October 22, 2009
UNITED STATES HOLOCAUST MEMORIAL MUSEUM TEACHER FORUM LEVERAGES TECHNOLOGY TO MAKE QUALITY HOLOCAUST EDUCATION AVAILABLE STATEWIDE
National Museum and Texas Education Agency’s Region 10 Education Service Center to Engage Hundreds of Educators Statewide in Technology-Driven November 5-7 Forum in Richardson, Texas
WASHINGTON, D.C. — The U.S. Holocaust Memorial Museum, in cooperation with the Texas Education Agency’s Region 10 Education Service Center, is sponsoring “Teaching about the Holocaust,” a three-day educational forum for hundreds of Texas practicing and pre-service educators.
The Forum will equip educators with the knowledge and resources to effectively teach Holocaust history—a required topic in Texas. The 5th Annual Forum held from November 5- 7 at Region 10’s Richardson facility for 200 Dallas-Fort Worth-area educators, will be broadcast live expanding its reach from North Texas to educators statewide in cooperation with Houston-area ESC Region Four and South Texas ESC Region One. Subsequent to the Forum, program segments will be made available as an online professional training resource to thousands of additional educators in these regions.
As part of its program to foster a nationwide corps of committed Holocaust educators who can transmit the history and lessons of the Holocaust to future generations, the Museum’s National Institute for Holocaust Education offers training for teachers of all levels at forums and conferences held around the country and at the Museum in Washington, D.C.
At the North Texas Forum, participants will explore methodologies for effectively introducing students to the complex history of the Holocaust and demonstrate its continuing relevance today. Sessions will include presentations from Museum educators and historians, university professors, and Holocaust survivor Henry Greenbaum. Renowned Holocaust educator Paul Salmons of the University of London’s Institute of Education will present from London via Internet 2 technology.
“Teachers have a tremendous impact on young people, and each forum participant will potentially reach thousands of students in the course of his or her career,” says Stephen Feinberg, special assistant for education programs, U.S. Holocaust Memorial Museum. “In our increasingly diverse societies, these educators can help their students understand the responsibility they have to stand up when they see hatred and injustice—in their own communities or across the globe.”
- Doris Bergen, professor of history at University of Toronto
- Dr. Donald Schwartz, professor of history at California State University, Long Beach
- Dr. William Meinecke, historian at United States Holocaust Memorial Museum
- Peter Fredlake, director of national outreach, United States Holocaust Memorial Museum
- Neal Guthrie, historian at United States Holocaust Memorial Museum, will present on the Museum’s global propaganda initiative and how Holocaust history can be a catalyst to greater understanding of what propaganda is, how it works, and the dangerous consequences when it goes unchallenged.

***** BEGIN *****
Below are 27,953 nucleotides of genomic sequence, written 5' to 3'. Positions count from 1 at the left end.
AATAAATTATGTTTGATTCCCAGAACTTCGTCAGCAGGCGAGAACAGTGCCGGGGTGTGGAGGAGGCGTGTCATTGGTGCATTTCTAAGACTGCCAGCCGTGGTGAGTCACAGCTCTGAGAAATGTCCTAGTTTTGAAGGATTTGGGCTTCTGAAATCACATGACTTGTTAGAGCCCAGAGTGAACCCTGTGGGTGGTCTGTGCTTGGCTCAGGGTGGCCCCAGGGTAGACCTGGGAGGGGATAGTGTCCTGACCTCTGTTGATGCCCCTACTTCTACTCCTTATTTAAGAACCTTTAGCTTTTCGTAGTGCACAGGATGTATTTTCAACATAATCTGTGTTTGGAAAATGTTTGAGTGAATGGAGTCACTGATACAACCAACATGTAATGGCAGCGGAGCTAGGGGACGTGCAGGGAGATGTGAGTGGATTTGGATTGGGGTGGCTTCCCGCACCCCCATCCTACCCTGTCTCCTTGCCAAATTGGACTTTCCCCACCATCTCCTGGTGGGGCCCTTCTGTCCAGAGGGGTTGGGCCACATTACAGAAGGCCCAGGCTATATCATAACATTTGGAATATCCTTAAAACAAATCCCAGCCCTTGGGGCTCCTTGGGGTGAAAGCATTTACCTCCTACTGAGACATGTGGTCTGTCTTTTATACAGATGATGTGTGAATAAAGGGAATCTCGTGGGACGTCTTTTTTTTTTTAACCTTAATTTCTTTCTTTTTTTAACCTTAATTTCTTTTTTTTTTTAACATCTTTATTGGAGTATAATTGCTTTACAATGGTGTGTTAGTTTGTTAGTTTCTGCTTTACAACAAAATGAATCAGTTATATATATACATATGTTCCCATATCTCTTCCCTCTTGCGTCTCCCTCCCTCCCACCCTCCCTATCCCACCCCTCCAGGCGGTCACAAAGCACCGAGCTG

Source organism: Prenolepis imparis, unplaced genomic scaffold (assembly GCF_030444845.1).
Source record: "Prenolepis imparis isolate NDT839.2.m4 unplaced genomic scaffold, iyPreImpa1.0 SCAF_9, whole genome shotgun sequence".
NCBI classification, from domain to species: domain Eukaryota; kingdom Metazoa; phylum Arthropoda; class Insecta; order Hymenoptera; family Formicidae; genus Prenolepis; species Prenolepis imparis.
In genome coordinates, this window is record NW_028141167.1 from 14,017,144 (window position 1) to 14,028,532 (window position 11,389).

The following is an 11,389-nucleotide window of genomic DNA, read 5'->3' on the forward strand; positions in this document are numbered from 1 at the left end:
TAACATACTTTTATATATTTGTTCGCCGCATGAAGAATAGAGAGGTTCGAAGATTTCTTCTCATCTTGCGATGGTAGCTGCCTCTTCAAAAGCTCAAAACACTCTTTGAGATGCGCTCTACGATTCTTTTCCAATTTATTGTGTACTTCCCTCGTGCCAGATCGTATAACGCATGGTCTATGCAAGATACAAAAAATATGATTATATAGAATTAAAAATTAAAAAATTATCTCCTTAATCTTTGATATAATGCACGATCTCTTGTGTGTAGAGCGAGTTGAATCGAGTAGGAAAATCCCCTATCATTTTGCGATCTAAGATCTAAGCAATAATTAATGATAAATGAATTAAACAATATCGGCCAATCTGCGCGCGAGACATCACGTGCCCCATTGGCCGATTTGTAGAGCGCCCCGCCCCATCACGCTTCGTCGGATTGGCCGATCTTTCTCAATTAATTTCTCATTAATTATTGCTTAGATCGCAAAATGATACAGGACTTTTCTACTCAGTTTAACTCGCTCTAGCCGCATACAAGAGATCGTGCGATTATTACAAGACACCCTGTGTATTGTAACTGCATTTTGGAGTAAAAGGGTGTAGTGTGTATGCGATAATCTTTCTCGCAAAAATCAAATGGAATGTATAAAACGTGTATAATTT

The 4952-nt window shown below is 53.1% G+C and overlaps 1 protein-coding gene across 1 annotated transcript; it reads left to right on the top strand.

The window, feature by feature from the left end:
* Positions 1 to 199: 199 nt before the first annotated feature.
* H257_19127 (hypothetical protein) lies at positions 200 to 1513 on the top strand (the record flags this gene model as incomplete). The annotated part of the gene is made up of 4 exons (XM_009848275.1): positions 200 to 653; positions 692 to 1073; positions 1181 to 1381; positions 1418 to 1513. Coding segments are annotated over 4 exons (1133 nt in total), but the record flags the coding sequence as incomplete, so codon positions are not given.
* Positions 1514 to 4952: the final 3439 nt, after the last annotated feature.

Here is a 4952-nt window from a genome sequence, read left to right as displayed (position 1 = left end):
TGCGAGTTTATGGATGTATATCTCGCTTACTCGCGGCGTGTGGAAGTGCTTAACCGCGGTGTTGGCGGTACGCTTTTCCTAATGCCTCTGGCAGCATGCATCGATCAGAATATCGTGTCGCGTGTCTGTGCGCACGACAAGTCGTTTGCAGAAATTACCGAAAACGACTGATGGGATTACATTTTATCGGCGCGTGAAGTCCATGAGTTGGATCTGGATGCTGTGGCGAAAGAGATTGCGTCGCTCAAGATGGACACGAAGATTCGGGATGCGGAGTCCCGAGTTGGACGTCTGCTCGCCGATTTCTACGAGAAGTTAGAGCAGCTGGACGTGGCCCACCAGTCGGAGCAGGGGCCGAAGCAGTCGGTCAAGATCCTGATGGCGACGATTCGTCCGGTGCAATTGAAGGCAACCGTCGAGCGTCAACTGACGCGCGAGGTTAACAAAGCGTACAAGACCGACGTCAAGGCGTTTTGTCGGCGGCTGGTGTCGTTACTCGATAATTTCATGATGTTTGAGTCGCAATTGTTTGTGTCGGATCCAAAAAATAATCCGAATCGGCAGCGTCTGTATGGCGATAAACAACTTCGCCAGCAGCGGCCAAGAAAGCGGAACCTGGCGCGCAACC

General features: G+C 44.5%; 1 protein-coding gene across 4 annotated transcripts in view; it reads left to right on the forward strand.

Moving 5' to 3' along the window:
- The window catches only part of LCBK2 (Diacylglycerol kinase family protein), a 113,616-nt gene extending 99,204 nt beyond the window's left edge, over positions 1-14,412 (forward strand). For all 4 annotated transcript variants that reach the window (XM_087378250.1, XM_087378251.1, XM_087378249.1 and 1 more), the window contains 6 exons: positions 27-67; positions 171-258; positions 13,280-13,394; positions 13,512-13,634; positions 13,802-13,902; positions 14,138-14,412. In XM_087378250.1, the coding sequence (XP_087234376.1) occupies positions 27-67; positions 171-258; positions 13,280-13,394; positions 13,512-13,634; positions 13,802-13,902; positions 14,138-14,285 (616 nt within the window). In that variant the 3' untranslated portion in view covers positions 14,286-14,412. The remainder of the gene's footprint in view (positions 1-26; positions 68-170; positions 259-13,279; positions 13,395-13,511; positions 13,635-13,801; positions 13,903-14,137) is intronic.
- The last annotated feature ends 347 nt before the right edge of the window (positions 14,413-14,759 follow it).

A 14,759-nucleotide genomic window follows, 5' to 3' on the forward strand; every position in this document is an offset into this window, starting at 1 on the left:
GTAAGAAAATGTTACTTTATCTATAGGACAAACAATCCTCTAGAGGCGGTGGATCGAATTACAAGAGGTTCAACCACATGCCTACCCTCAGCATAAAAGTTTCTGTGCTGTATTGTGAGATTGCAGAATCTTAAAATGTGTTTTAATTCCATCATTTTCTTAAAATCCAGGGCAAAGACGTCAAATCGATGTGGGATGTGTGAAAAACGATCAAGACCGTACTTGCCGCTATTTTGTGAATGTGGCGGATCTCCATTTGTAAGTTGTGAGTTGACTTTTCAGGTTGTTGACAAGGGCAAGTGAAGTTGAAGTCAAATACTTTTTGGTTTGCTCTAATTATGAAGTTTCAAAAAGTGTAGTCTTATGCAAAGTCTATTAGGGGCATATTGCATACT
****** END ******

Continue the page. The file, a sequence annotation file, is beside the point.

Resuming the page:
- Holocaust survivor Henry Greenbaum, a native of Poland and a survivor of Auschwitz-Birkenau and other concentration camps.
- Alexandra Zapruder, editor of Salvaged Pages: Young Writers Diaries of the Holocaust
- Kathy Chapman, director of education at Dallas Holocaust Museum
- Mary Lee Webeck, director of education at Holocaust Museum Houston
- Two members of the Museum’s Regional Education Corps, a national group of highly trained educators who bring Holocaust education to their communities— Cathleen Cadigan and Jennifer McConnell and two Museum Teacher Fellows—Meghan McNeeley and Kathleen English. English will present by video conference from Washington D.C. on the Museum’s use of the Holocaust as a powerful platform to confront contemporary genocide. Cadigan was recently recognized as one of eight outstanding teachers nationwide by the College Board and Phi Delta Kappa.
A complete conference schedule is available. Please contact Jackie Berkowitz in the Museum’s Media Relations Department at 202-488-2637 or firstname.lastname@example.org if you would like to attend any part of the forum or speak with organizers or participants.
In addition to holding forums around the country, each summer, the Museum hosts the three-day Belfer Conference for Holocaust Educators, and the Museum Teacher Fellowship program, an intensive, five-day workshop for educators with at least five years of experience teaching Holocaust studies. The Museum also hosts one-day teacher training workshops across the country throughout the year.
More information on the Museum’s teacher training programs and offerings for educators can be found at www.ushmm.org/education.
A living memorial to the Holocaust, the United States Holocaust Memorial Museum inspires citizens and leaders to confront hatred, promote human dignity and prevent genocide. Its far-reaching educational programs and global impact are made possible by the generosity of donors nationwide through legacy and annual giving. For more information visit www.ushmm.org.